AMES — Iowa State football coach Matt Campbell isn’t going to tip his hand on who will be the first running back in the game, who will get the first handoff or who will get the most handoffs Saturday when No. 24 Iowa State hosts Northern Iowa (11 a.m, FS1).
It’s a five-way competition that will last into the bye week.
So, what does Campbell look for in his running backs?
“I think the trait of the great running back is vision, in my opinion — and then the vision to be able to make one vertical cut and get north and south,” Campbell said. “The great ones that we’ve had, they’ve all had that one singular trait that was really special.
“I think David (Montgomery), we saw him do that so many times — stick his foot in the ground and get north and south.”
Vision is something that can be hard (or impossible) to coach. Coaches can watch all the film in the world with a player or pull them aside during practice to show them what cuts they should be making. But vision tends to be a natural trait, not a taught one.
“I think you either have it or you don’t,” Campbell said. “I think there’s been flashes in all these guys showing the ability to do some of that, but again, until this really gets live, until it gets under the lights — who can really do it? Who can do it when it matters? Who can do it on third-and-1 and fourth-and-1 and some of those tough situations?
“I do think there’s guys that have that capability, have shown flashes, which has got us at least excited about where that room’s got the ability to go, but until it happens and prove it, I think we’re still at a little bit of a loss to say, ‘Yeah, we’ve definitely got guys that can do that.’”
Iowa State cornerbacks Datrone Young and Anthony Johnson both played as freshmen last season, and played well.
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But they had seniors Brian Peavy and D’Andre Payne to lean on. This season, they’re the guys.
“I feel better, from my standpoint, that those guys have played in the big environment,” Campbell said. “They’ve had to play when things were tough, they’ve had to play down the stretch when games were big. It gives me the ability to have real confidence in them and not just, ‘Hey, this is what we saw in practice.’”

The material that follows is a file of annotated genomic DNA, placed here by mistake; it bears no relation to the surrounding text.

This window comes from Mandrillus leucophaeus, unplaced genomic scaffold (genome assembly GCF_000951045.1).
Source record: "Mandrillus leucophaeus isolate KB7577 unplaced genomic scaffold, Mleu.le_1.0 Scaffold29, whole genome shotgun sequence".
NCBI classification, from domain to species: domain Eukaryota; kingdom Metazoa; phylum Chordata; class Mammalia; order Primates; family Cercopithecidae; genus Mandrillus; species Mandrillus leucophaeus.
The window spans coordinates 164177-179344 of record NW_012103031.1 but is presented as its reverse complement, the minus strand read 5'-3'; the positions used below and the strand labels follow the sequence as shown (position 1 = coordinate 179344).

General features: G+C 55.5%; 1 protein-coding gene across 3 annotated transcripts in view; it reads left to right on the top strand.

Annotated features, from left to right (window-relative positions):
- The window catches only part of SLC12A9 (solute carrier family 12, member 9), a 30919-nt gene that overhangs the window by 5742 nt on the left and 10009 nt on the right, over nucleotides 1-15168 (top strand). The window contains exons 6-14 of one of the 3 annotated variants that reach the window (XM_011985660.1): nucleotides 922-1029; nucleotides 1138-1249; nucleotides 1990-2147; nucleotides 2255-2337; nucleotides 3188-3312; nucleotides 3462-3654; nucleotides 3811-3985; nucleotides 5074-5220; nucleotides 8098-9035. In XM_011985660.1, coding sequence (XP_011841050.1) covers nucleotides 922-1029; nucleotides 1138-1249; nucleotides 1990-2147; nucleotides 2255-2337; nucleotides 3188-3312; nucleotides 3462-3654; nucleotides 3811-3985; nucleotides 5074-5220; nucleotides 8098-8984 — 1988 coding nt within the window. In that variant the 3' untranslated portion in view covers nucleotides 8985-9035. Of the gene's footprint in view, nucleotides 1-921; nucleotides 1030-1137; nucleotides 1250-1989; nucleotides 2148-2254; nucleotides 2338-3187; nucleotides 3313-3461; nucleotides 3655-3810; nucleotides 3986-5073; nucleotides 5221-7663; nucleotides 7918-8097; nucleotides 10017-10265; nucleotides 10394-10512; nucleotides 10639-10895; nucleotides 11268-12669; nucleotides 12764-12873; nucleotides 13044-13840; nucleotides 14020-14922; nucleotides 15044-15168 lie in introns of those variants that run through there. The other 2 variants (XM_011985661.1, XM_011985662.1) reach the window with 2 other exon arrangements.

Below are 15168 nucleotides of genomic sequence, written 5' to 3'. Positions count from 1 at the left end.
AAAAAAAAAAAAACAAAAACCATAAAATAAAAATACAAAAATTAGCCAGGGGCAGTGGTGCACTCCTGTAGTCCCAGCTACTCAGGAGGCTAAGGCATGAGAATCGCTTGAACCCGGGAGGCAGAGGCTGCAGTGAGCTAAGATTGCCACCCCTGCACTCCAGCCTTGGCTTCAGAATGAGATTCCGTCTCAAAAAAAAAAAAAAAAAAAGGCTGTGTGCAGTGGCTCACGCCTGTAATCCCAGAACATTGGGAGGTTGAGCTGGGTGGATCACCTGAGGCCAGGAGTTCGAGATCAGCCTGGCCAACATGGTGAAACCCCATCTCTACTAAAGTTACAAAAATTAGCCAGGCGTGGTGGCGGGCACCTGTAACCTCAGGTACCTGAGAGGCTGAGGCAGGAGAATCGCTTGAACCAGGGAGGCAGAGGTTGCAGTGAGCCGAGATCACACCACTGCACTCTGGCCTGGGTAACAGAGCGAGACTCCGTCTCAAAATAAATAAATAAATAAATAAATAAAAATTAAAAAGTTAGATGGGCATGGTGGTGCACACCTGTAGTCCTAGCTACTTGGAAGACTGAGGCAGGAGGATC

On top of their game maturity, Campbell said the duo has physically matured entering their sophomore seasons.
“The physical maturity that those guys have added to the playing maturity has been a real positive for me,” Campbell said. “The thing I loved about Peavy is he was physically a mature football player. It’s what allowed him to make some big plays — he was a great tackler as well as he could cover.
“Both Datrone and Anthony, they physically look the part of a corner, now. Both of those guys were playing young a year ago. They could certainly cover and run, but they were also thin — they were young puppies. I think they’ve physically matured knowing they’re going to have to anchor in. We ask those corners to do a lot both in the run game and in the pass game. I feel really confident in those two guys.”
Building on a record
Iowa State defensive end JaQuan Bailey already has tied the school record for career sacks with 18.5.
“I think, really, what caused it is his work ethic,” Campbell said. “I would compare his work ethic much and similar to what David’s work ethic was like. He was a guy and JaQuan’s a guy who’s constantly here. He’s here when nobody’s watching. He’s the guy on Friday nights, Saturday nights, Sunday mornings — he’s in here perfecting his craft. And JaQuan’s obviously got a great passion for what he does.
“Yeah, we’re going need his best and, really, that’s my expectation from JaQuan.”